Studying from home tips

studying from home tips

In light of recent self-isolating and social distancing government restrictions, many of us have found ourselves working and studying from home.

This new reality might be well received by some but to others, it might not be the most welcome situation, this especially may be the case if you’re a student living in a small space.

studying from home tips

We reached out to our RGU staff community to gather their top tips to help you keep up the morale and motivation when studying from home. Here is what they said:

  1. Arrange and protect your workspace. The first step to studying from home is to tidy up your workspace and make it functional. If you don’t have a designated home office then choose a quiet corner with minimal distractions. Let everyone know that from now on this is your working space and that you are working from home. If possible, sit at a desk or a table and avoid working from your bed or the sofa. This will help reduce back pain from hunching over. If you stay at student halls then make sure you separate your desk area from the rest of your space, this will set some limits between your work life and actual life.
  2. Have a structured day. You might be tempted to work in your pyjamas all day long but we would recommend having a shower and getting dressed as you normally would for a day at uni or work. Having set lunch break times and a general structure in your daily workload will also help you focus and be more productive.
  3. Keep your spirits up by arranging virtual coffeesgroup chats and lunches. Utilise technology to continue to feel those human connections – we are all in this together. There is a range of options available including but not limited to FaceTime, Zoom, Skype and Microsoft Teams. Feel free to pop any others you use in the comments below.
  4. Don’t be tempted by TV or social media. Distracting yourself by scrolling through social media, having your favourite TV show on in the background, and constantly checking WhatsApp group updates can easily make you lose track of time. Try to set some boundaries with phone time and challenge yourself to stick to it!
  5. Use the Pomodoro technique and break down large tasks into smaller ones with breaks in between. This trains your brain to focus for short periods of time on important tasks and helps you stay on top of your workload. Firstly, choose the task you want to complete, then set the alarm for every 25 minutes and start working. Once the alarm goes off allow yourself to rest for 5 minutes. Repeat the process 4 times and then let yourself have a 15 minutes break. Do it as many times as you need to complete the task.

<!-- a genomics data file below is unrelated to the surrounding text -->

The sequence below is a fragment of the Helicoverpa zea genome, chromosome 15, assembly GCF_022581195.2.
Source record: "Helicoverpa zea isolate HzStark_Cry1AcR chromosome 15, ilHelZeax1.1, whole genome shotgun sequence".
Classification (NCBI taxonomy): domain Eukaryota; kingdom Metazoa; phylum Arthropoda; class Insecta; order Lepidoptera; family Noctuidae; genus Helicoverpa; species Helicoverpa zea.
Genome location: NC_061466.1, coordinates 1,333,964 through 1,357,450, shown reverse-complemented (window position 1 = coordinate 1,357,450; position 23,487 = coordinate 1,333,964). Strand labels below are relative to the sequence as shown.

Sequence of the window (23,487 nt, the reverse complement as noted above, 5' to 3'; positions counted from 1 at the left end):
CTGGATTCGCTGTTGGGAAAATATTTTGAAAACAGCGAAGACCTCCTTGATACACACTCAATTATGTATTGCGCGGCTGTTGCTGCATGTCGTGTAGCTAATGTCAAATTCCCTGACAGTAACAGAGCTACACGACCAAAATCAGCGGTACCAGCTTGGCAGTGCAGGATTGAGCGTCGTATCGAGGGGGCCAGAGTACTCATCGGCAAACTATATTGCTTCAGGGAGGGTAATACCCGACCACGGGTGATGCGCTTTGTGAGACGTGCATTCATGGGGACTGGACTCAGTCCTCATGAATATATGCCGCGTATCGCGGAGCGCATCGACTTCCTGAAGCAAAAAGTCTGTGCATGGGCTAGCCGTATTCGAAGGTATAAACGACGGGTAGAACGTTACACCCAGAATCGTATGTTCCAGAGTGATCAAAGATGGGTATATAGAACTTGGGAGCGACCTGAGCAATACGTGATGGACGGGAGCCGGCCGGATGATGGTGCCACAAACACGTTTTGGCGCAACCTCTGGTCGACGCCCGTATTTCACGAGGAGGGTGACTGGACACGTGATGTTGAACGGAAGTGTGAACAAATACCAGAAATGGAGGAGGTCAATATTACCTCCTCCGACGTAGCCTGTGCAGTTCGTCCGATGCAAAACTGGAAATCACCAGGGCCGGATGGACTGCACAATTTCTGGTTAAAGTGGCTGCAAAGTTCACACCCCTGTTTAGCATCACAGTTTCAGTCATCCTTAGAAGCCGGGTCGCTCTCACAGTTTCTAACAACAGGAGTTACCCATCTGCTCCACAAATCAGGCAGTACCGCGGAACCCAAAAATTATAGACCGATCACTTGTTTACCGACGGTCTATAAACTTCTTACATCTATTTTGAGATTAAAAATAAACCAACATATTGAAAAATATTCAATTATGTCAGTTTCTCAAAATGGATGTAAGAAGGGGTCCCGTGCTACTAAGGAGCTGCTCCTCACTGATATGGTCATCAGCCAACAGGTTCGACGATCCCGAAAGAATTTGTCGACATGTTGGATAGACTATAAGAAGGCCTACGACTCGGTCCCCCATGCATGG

6. Exercise is key to maintaining both your mental and physical health. Put on some music, open the window to get some fresh air and sunshine into your room, and stretch. There are lots of workouts on YouTube or free apps to help you move, so why not try learning a dance routine or start yoga?
  7. Go easy on yourself. You might feel a combination of isolation, stress and loneliness all of which can lead to a decrease in motivation, but with any transition, you need to give yourself some time. Don’t forget you have online access to the RGU Student Support Services if you need any help or would like to discuss any concerns.
  8. Tell your classmates how they can reach you and be realistic with any expectations. Work through your priorities and make sure everyone involved understands what these are. Try to be prompt with your email responses but if you need time to work away from emails then pop on your out of the office to let people know. If you need support or clarity on anything then reach out, use video calls for meetings so you can ask your classmates or colleagues any questions about projects you are working on.
  9. If you have any questions to address get in touch with your supervisor or course leader, they are there to help you.
  10. If you live with others and you can’t concentrate because of noise (or lack of it) there are some things that can help. Listening to white noise or instrumental music may help. There are some brilliant apps and YouTube videos. Be careful not to listen to music that will actually distract you from work though!
studying from home tips


The Coronavirus outbreak continues to be a fast-paced and evolving situation. Robert Gordon University has been monitoring it closely and is taking government and health authority guidance. Although face-to-face teaching has been suspended for the foreseeable future, the University is working to minimise any disruption to the students’ learning experience. The University remains operational, and staff will continue to assist students albeit remotely.

Keep up-to-date about COVID-19 on our website.

Do you have any tips to share with us? Let us know in the comments below!

13 responses to “Studying from home tips”

  1. Great advise and very useful tips on working from home at this trying times. I seek permission to share this with colleagues at Tuskegee University, Alabama USA.

  2. Hi, I found this advice really helpful and I have shared it with my course mates!
    I find listening to a podcast in the background helpful to help me to get on with work. This maybe helpful to others too!

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